I think the “infuriatingly basic” part basically sums it up for me. That and the same old homescreen that’s now what, 5 years old? Seriously, doesn’t it get old looking at the same thing, day in, day out, for oh… 1825 days?

    • iamXiV92a

      Screen size is a deal breaker for me as well – I loved the screen on my Dell Streak (I’d love a Galaxy Note), but I’ve got the S2 Skyrocket and it’s lovely. The iPhone4 looks like a toy in comparison.

      iTunes? Ugh… Too heavy, too slow, too bulky.

      USB Mounting on Android = FTW. Drag and drop anything.

      • gp126904

        The main reason I got Android in the first place. I was going to get one of the older iphones but then a buddy of mine showed me how easy it was to transfer files on his OG Droid and I was sold! I cannot understand how people can use itunes day in and day out… it is why I got rid of my ipod within three weeks of getting it. Poor ios users have to use itunes to recover contacts, that seems so stupid to me just sync them to an account like Android does!

  • bolanrox

    Maybe Android offers too much control to the phone makers, but there is no control with Apple.

    What really got to me was the well you can update to the new version of IOS but your version will be crippled because we do not want all those features on your model of device for what ever reason. Jailbreakme dot com was a great thing while it worked :)

  • kazahani

    I like Android better for one simple fact:

    Google won’t drag you into court if you attempt to improve their product.

  • skugern

    I love Android due to the larger screen (as others have mentioned) and manufacturer choices.

    Also, it’s a great conversation starter! Whenever I pull it out of my pocket to check a text message, someone usually says to me “Wait, is that an iPhone?” and I get to explain why it’s so much better :)

  • Joel

    Ive never been one to buy something just because of its name. Ive played with the iphone, used it for a number of days – couldnt click with it…and as soon as I grabbed an android I loved it. I guess im always one for the underdog too, which at this point is still Android. I find much more enjoyment in someone walking up to me, not recognizing my device, asking about it and I explain it….rather than they walk up and say: “Hey is that an iPhone?..Cool bro.”

  • Wunako

    ill have to admit i was once amazed and wanted an iPhone i think we all did at one point. Since it was a AT&T deal i couldnt so i got the next best thing, n ipod touch, iOS was great but soon after i got my first android device the behold2 which was a bitter sweet experience.

    what really made me stick to android and why i have really become emotionally attached to the android ecosystem was the simple fact that no 2 handsets are alike. ill explain like this, say we all go and get the GNex at the same time. after about a week with it we all meet back up and compare our phone, sure the hardware will be the same but when u look at our home screens all of us could have a widely different phone. everything from widgets to launchers, icons, etc. dont like the blueness of ICS? By all means mod away and u can green or red or some crazy color combination. I love that my phone can be just a part of me by fitting my style. I loved it when someone else with a G2 came to me and said hey how’d you get ur G2 to look like this or how do i get it to show my name on the lock screen or how’d you get ICS already?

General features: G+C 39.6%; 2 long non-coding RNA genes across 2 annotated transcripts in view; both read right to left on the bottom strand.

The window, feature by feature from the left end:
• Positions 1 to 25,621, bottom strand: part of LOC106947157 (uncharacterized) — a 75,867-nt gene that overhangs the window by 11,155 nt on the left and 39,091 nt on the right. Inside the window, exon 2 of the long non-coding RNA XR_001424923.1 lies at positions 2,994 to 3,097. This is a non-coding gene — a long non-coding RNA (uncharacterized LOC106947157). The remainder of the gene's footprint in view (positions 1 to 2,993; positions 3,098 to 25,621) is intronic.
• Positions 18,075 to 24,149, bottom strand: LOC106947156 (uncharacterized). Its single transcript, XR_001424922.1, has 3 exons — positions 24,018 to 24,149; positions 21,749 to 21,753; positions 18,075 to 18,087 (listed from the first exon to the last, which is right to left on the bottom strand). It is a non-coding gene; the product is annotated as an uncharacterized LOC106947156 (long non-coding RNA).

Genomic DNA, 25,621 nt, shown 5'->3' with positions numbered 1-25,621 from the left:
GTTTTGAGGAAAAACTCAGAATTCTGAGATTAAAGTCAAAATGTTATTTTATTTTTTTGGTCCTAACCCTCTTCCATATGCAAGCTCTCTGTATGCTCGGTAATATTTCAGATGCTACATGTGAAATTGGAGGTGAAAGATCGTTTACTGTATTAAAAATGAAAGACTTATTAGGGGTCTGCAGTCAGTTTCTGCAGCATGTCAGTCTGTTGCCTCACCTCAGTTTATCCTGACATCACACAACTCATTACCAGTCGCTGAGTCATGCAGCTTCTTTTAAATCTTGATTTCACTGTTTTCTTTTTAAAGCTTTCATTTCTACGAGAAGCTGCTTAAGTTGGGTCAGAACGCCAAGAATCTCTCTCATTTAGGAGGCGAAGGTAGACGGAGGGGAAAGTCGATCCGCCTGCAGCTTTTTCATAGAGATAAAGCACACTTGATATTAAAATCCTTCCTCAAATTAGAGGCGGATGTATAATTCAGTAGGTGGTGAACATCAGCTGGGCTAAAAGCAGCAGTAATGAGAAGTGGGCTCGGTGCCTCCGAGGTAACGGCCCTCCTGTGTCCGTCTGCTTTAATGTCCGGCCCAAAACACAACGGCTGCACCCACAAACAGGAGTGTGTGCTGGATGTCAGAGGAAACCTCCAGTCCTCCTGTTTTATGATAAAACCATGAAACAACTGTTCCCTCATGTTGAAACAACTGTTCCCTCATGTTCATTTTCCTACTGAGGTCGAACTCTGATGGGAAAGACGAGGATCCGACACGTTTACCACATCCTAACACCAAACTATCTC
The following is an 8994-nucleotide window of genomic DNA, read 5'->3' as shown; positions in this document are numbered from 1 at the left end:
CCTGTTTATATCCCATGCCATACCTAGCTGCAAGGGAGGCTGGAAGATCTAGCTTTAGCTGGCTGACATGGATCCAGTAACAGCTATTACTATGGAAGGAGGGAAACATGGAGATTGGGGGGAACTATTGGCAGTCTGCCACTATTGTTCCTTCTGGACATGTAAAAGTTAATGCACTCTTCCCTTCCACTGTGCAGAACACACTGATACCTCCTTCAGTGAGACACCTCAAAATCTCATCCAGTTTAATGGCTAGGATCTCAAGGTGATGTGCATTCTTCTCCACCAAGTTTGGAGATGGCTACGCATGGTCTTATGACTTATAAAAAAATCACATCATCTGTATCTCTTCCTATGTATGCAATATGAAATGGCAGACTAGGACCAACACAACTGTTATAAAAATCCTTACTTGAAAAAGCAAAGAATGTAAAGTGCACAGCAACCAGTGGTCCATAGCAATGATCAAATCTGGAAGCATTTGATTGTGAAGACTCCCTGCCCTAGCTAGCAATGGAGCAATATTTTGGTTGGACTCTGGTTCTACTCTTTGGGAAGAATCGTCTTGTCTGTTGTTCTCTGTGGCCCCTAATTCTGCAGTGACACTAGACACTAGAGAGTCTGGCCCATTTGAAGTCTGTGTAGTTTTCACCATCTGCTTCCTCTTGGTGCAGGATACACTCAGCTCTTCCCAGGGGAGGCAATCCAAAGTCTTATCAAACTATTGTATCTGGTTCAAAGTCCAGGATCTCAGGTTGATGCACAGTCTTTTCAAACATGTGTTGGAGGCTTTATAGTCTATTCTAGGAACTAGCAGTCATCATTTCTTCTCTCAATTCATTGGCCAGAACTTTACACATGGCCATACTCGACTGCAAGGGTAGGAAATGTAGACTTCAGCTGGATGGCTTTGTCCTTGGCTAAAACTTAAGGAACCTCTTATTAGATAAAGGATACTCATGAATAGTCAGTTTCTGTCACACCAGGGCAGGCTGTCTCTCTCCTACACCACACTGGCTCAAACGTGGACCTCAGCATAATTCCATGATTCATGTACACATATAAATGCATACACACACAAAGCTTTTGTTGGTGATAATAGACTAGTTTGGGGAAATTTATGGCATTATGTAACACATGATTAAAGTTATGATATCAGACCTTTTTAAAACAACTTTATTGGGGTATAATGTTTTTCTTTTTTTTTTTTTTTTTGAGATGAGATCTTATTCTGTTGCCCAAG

simply put i choose android over iOS because its more flexible and i can make it to fit me. that and also the fact i can download files, mp3′s, vids, etc strait to my phone or sd thats also a huge +

  • bin artyte

    customization, variety (of categories of applications), functionality for android.
    transition for ios.

  • shanerichey

    Nice read. I got my first android device (Nexus 7) about 12 hours ago, and a lot of the things you mention as being android advantages are things that i have been concerned about, but after reading I realize now that I just need to get used to how to do it on Android.

    I was used to the iOS iBooks app, and not being able to easily find a replacement for it for my nexus has bothered me, but I’ll keep looking.

  • gh0st665

    As another user posted: “infuriatingly basic” sums it up. I could not stand that I could not make the device my own, or that I was forced at gun point to sign up for iTunes.

    I don’t like being told what to use and how to use it. This is how Apple operates and I simply don’t like it. Plus, their phones are too damn small.

    But, I try not to be militant like some people on both sides of the great iPhone vs. Android debate. It’s to each their own. Both have pros and cons.

  • kookeetree

    I was gifted an iPad and after using it for bit, it seems everything take 2 or more steps compared to android which I can do much less. Not having widgets on the iPad is annoying.

    One major thing I noticed is that the iPad OS has not frozed/crashed I’ve been using it, especially watching bunch of videos compared to my Toshiba.

    Watching tons of video on my Toshiba Excite 10 with Ice Cream Sandwich 4.0.3. It would freeze/crash about every 2-3 days.

  • NealJ777

    I really like the ability to enter information on my desktop computer (contacts, calendar, etc..) and have it instantly show up on my phone and my Nexus 7!

  • NealJ777

    I also enjoy going to Google Play on my desktop, purchasing something (apps, music, etc…) and BINGO! It’s already on the device! :D

  • Samar

    To me, Fragmentation has to one of the biggest differentiators.